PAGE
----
Mabel Hsu at HarperCollins/Tegen has acquired, in a preempt, C.G. Esperanza‘s Boogie Boogie, Y’all. When two kids stop to admire the vibrant graffiti tucked into every corner of their city, the art begins to leap off the wall to boogie with them, in this celebratory ode to graffiti and the Bronx community. Publication is planned for winter 2021. Author agent: Marietta B. Zacker at Gallt & Zacker Literary Agency.

June 18

Alexis Orgera and Chad Reynolds at Penny Candy have acquired world rights to Eunice and Kate by Mariana Llanos. The picture book tells the story of two best friends who learn the value of respecting each other’s dreams. Italian illustrator Elena Napoli will illustrate. The book will be published in spring 2020.

June 20

Brett Duquette at Little Bee has bought world rights to Janet Lawler‘s Kindergarten Hat, illustrated by Geraldine Rodríguez, a picture book in which shy Carlos Abredo is nervous to start his first day of kindergarten until a special teacher brightens his day. Publication is scheduled for summer 2020. Illustrator agent: James Burns at the Bright Agency.

June 25

Eliza Swift at Sourcebooks Jabberwocky has acquired world rights to Shelly Vaughan James’s debut picture book, Fussy Flamingo, illustrated by Matthew Rivera. The comedic tale of a picky eater follows a young flamingo who refuses to eat the shrimp that will make her feathers pink, and instead sneaks away for unauthorized snacks that turn her increasingly ridiculous colors. Publication is set for spring 2020. Illustrator agent: Andrea Cascardi at Transatlantic Agency.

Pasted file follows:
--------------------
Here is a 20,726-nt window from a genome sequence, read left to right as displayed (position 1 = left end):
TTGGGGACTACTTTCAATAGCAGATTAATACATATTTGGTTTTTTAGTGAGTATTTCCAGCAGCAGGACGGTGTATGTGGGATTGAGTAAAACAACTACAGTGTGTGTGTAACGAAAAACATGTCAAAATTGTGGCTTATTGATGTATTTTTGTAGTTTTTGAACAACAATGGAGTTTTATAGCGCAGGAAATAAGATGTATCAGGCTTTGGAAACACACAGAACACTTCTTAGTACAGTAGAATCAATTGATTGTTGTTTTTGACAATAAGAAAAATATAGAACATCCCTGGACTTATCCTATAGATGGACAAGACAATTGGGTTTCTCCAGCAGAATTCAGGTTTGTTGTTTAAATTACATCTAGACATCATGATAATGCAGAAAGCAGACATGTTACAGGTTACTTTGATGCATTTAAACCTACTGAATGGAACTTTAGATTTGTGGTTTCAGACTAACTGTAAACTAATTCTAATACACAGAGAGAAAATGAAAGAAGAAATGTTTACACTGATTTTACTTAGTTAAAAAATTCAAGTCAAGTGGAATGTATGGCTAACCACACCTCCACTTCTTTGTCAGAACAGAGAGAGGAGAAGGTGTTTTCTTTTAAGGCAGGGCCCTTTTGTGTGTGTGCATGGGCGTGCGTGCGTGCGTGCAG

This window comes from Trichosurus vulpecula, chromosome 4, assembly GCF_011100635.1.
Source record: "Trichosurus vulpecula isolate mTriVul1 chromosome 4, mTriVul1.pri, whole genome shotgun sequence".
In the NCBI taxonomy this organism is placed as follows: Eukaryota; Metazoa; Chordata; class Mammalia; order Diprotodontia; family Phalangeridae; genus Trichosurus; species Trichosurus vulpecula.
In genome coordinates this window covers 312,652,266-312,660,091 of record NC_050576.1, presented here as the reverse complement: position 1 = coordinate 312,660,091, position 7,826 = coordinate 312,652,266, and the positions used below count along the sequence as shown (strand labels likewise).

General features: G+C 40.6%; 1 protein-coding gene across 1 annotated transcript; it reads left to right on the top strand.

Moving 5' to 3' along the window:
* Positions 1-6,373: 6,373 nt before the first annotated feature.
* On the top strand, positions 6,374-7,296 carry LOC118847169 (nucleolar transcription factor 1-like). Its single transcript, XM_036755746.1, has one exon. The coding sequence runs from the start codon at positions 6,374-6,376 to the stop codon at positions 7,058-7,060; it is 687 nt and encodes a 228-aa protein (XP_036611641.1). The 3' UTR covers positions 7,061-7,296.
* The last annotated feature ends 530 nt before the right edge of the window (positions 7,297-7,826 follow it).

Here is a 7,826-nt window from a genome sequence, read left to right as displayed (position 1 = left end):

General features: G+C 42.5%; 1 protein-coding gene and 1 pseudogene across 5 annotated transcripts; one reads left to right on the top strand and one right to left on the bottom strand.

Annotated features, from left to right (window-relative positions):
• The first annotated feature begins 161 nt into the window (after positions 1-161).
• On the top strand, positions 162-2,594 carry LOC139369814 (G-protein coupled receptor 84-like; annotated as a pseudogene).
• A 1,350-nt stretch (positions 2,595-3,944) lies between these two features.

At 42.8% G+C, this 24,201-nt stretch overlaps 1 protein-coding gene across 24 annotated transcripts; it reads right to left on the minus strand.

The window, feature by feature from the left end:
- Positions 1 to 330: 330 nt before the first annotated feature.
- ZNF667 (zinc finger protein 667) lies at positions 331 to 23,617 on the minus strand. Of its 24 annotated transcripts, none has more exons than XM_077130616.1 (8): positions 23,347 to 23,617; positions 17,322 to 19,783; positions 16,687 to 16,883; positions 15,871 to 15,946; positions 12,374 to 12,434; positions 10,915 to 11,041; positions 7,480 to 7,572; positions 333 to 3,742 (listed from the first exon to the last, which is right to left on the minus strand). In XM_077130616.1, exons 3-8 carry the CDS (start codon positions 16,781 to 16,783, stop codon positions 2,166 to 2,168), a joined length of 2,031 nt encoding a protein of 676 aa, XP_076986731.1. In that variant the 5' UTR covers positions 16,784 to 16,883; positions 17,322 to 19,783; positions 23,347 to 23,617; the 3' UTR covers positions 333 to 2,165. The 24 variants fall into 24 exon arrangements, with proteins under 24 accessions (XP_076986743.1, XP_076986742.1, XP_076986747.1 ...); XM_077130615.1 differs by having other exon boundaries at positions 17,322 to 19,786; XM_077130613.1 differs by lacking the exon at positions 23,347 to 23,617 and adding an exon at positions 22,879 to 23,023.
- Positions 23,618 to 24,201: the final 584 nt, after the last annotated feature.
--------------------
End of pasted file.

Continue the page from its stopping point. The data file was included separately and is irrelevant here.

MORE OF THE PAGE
cecilia-02-original Cecilia Cackley is a Mexican-American playwright and puppeteer based in Washington, DC. A longtime bookseller, she is currently the Children’s/YA buyer and event coordinator for East City Bookshop on Capitol Hill. Find out more about her art at www.ceciliacackley.com or follow her on Twitter @citymousedc